Poza tym, że Joruba w Nigerii używają sromotnika - którego nazywają "domem stonogi" - do sporządzania amuletu zapewniającego niewidzialność w razie niebezpieczeństwa, a Ụkwụànì wyrabiają z niego talizman chroniący przed atakiem magicznym, Phallus impudicus ma jeszcze jedno zastosowanie, które wczoraj przypadkowo udało nam się odkryć: posiada ni mnie ni więcej tylko silne właściwości euforyzujące... Spróbujcie - wystarczy powdychać jego aromat przez dłuższą chwilę, a wniesienie kilku sztuk do domu nawet na kwadrans spowoduje efekt, którym będziecie miło zaskoczeni...
[The Yoruba people of Nigeria call stinkhorn mushrooms Akufodewa, a combination of the words ku (die), fun (for), ode (hunter), and a (search). The Yoruban name reflects the belief that hunters, smelling the glebal odor in the forest, may mistake the smell for a dead animal and search for it.u Phallus mushrooms are also used by the Yoruba to prepare a charm known as Egbe, which reputedly "has the power of making one invisible in the face of danger." Stinkhorns are also used by the Urhobo and Ibibio people of southeastern Nigeria to prepare "harmful charms". They associate the fungus with the millipede, as is reflected in their names for the mushrooms: the Urhobo call it Uwovwi-rerivwi, from the Urhobo Uwivwi (house), re (of), rivwe (millipede); the Ibido name is Efoketim, from the Ibidio efok (house) and etim (millipede). The Ụkwụànì of Asaba, who associate the stinkhorns with death because of their smell, use the fungus to prepare "harmful charms and charms which confer immunity against evil attacks." They call the mushrooms Oga-egungun, from the Ụkwụànì oga (net or fence) and egungun (dead person).]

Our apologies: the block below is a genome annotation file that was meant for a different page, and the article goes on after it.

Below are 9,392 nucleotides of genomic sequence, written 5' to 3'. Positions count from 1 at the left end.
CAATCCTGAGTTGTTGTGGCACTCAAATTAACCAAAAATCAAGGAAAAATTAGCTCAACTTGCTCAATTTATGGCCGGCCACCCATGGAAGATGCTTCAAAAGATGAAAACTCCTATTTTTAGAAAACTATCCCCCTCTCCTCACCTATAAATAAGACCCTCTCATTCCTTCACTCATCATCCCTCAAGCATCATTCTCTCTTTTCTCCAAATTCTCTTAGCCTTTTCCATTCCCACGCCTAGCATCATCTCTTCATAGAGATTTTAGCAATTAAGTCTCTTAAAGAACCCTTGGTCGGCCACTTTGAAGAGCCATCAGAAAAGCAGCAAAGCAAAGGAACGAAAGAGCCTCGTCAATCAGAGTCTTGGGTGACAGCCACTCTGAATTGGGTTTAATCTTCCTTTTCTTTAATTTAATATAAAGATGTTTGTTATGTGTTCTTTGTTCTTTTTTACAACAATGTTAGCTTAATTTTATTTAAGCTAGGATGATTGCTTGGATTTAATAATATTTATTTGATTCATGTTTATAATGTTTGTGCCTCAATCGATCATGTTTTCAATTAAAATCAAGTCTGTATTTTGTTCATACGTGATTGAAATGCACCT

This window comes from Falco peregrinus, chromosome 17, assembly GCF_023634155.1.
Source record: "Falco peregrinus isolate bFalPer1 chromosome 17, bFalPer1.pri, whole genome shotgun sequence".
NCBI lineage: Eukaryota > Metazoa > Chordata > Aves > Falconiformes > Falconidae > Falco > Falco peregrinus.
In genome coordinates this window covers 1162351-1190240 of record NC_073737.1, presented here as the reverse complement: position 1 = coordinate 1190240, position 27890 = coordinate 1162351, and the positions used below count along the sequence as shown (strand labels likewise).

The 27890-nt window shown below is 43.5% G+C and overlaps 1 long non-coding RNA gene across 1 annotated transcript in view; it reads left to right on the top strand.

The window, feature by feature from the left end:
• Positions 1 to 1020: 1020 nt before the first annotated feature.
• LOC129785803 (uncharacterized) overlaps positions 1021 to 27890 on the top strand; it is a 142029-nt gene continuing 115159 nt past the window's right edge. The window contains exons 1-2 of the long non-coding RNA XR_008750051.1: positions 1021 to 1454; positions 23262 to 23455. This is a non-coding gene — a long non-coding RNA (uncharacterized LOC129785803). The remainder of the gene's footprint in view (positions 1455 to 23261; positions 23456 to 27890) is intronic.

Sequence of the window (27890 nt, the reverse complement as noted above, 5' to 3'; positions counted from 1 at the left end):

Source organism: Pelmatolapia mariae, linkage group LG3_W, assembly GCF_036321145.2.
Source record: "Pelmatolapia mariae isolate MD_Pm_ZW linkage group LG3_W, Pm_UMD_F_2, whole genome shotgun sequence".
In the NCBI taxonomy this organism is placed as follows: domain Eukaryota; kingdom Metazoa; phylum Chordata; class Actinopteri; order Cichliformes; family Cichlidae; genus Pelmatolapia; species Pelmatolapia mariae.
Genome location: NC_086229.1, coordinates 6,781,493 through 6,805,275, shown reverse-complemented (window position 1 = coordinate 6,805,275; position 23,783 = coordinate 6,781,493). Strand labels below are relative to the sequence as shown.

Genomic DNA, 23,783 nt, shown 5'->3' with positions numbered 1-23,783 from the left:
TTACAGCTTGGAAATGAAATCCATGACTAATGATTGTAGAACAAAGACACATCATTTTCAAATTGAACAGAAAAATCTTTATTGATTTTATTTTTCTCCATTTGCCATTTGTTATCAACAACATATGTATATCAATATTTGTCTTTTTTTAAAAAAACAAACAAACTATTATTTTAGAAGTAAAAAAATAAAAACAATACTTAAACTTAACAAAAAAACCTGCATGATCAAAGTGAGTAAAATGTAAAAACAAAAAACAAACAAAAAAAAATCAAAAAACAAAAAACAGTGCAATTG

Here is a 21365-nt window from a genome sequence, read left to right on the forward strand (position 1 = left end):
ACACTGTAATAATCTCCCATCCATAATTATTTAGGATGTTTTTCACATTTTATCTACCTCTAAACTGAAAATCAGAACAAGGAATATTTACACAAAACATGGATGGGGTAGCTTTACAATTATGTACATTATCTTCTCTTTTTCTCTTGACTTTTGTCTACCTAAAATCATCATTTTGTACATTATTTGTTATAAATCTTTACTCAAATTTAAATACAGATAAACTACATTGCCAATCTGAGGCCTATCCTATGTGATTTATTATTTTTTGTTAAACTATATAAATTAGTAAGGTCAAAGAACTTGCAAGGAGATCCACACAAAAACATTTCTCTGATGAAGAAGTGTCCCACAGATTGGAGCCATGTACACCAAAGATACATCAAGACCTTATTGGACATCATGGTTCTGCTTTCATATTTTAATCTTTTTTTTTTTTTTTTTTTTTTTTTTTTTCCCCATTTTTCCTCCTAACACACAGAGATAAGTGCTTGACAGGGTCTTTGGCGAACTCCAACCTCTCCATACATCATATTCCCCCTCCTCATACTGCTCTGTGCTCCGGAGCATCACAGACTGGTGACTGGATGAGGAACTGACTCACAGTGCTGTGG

[The genus was first mentioned in the literature by the Dutch botanist Hadrianus Junius (1511–1575), who, in 1564 wrote a short book published in Delft on the Phallus in Hollandia, describing a mushroom in the form of a penis. He was not convinced that the organism was fungal in nature:
... I am not sure that our Phallus falls within the class of the fungi. I will not definitely decide to place it there because I do not want to make a judgment before others who know more about the matter. The lightness, however, and looseness of the substance and (a necessary condition for the existence of sponges) the sour sap of the moist earth where it was born, all bear witness that it belongs to the family of the fungi. However, the folds and creases, which do not exist here, but do among fungi, bear witness against it. There is also no trace of the cap that is normally connected to the stalk. Here the hat takes the place of the cap, and it can be removed without damage. Moreover, the site where it lives also argues against it, because this plant can only be found in dunes, and only there where old marram grass grows. Fungi, on the other hand, as stated clearly by authors, live in swampy, dirty, and rotting moist places, such as close to the roots of oak trees.[http://en.wikipedia.org/wiki/Phallus_(genus)]